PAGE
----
Monday, December 28, 2009

Hottest trends in games 2010

A year ago I suggested that the following five trends will have an impact to the games industry in 2009:

1. Tinkering
2. Networked experience
3. Alternative revenue models
4. Massively competitive co-ops FPSs

5. Networking mini games adding value

The list was relatively accurate. Tinkering definitely was and is an aspect in games. For example XBLA games, Scribblenauts and indie scene all brought up different approaches to tinkering and collaborative experience design. Networked experience most definitely was one key trend, though a bit differently that I anticipated. Nexon's Combat Arms reached 1M players in Europe and plenty of FPS titles were released. Also 2009 was successful year for Facebook games, especially Zynga remained in the news thanks to Mafia Wars, Farmville and others.

For the 2010, I went though my Twitter posts and put together a new list of trends and issues we most likely are about to see in 2010. I continue with the same idea as last year. By looking back you can see the future.

1. Indie
One can say that indie was a hot trend already in 2009. There definitely is an increasing amount of attention and interest towards indie games. Besides the games themselves, I think one especially interesting thing is storage and sharing. Those providing easier access, easier distribution solutions and easier business opportunities for SMEs and other independent developers will make an impact to the industry. I also believe that indie games will have a greater impact to mainstream games by adding richer variations than before. Thanks to new options for self-publishing and business opportunities for indie developers the attitude towards taking risks and opportunities to put out indie games will become easier. The key here is storage and sharing / distribution.

2. 3D gaming
Yes, just when we have get used to HD it is time to step forward. Avatar movie has given new hopes for Hollywood studios regarding 3D technology and when the movie industry is pro-3D, so will be games. Hilarious 3D movies and Virtual boy 3D were niches at their times in the 1990s. Now with bigger muscles (=bigger players) things will start to happen. Amongst others Nvidia is promoting 3D gaming. I think 3D will not add valuable experience for all games but it should be easily foreseen how 3D could add value for example to FPSs or adventure games. Still there are few hardware issues to be enhanced but we are getting there.

3. Persistence in games
Facebook games, casual browser games and virtual world/casual MMO developers seek for the next think to jump into with relative low risk level but clear competitive edge. I believe persistent game play will be one such differentiation factor. Persistence has been a thing under discussion for quite some time already especially in MMOs. When people communicate and entertain themselves with multiple gadgets and gaming devices and their media use is fragmented, persistence can add nice twist to gaming. You don't have to be a hard core gamer or a geek to play games over longer period of time. Persistence will add randomness and variety to the game experiences. The game will continue when you are offline but in a way it does not matter if you are offline for a day or a week.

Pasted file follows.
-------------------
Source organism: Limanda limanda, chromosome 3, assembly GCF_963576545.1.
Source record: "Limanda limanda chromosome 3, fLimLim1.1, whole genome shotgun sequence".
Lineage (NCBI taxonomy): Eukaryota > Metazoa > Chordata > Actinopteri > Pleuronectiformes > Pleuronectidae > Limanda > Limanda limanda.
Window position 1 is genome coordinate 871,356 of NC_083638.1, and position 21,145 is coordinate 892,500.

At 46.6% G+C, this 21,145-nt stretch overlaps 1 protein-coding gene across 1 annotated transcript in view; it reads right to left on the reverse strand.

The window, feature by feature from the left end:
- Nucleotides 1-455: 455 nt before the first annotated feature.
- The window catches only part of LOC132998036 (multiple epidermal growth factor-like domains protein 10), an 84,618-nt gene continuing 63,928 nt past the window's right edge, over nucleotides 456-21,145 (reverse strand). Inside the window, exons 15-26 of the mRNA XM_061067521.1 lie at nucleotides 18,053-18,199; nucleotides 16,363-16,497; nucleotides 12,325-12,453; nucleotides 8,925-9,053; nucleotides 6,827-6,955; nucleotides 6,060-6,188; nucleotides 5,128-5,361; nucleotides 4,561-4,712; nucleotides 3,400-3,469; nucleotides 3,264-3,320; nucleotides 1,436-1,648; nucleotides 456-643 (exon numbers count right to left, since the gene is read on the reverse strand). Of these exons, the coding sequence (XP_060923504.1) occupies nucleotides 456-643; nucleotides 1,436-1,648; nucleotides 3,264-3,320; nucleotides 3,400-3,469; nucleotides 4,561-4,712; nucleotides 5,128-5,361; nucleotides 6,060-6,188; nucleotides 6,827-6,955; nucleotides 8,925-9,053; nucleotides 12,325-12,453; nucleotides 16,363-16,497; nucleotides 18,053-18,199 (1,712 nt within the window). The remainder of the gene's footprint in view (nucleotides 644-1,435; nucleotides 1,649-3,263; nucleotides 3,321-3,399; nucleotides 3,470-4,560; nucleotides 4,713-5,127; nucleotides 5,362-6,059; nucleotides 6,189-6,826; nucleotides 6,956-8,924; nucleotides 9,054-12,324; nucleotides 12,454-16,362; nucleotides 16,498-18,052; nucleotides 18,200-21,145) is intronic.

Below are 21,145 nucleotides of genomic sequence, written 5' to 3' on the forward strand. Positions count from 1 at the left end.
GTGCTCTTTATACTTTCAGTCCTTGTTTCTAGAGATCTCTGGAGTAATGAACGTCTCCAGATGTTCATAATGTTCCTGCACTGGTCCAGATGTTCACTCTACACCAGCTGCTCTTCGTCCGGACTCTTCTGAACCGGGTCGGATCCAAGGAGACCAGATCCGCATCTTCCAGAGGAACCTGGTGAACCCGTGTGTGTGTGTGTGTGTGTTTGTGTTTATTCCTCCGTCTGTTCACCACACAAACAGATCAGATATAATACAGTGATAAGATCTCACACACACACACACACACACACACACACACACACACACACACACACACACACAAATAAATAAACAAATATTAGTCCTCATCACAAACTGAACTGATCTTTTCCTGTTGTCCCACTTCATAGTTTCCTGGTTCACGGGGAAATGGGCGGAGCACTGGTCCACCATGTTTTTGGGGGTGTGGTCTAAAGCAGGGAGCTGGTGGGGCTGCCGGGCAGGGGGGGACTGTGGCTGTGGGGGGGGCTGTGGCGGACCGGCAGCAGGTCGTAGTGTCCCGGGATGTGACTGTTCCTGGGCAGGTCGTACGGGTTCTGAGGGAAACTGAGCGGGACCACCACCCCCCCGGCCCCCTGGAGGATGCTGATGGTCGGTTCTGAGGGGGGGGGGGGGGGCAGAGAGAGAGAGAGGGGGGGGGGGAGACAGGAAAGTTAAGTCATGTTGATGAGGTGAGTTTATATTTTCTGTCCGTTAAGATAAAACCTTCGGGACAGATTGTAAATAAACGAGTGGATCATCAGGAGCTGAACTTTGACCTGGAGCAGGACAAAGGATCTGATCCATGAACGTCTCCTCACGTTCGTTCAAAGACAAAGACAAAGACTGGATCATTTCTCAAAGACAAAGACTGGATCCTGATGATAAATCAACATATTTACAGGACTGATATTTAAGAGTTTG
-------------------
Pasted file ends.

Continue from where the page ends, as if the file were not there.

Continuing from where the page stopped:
4. Learning + games
Learning in games or serious games is another things that is far from novelty. Edutainment products appeared already at the end of 1980s as the next semi-big thing. Things holding back edugames has been their vague role in the market (commercial games or education software?), weak or non-existing distribution network and common ways to either do educational material formally or make business out of it. At the moment edugames are not really commercial games but not exactly teaching material either. Obviously there will be both but someone should start inventing and formalizing the picture to make a difference. In 2010 more funding will be directed to learning technologies. I sincerely hope that the development would be more startup than university driven.

5. Touch, Point, Gesture
Nintendo Wii brought point and gesture interface to the common crowd and iPhone successfully introduces touch screen (and gyroscope) for gaming. Project Natal and PS3 Motion Controller add more twist to gesture interfaces. Despite Microsoft's and Sony's efforts I expect to see more innovations in mobile regarding to point, touch and gesture. I also believe that this will be one area where games break out of the "games sector" and introduce playful interaction to other application areas as well. There are several examples already how simple game interactions have been utilized for example in advertising and information sharing. Entertaining and natural interaction is what is needed to navigate through vast amount of data and information.

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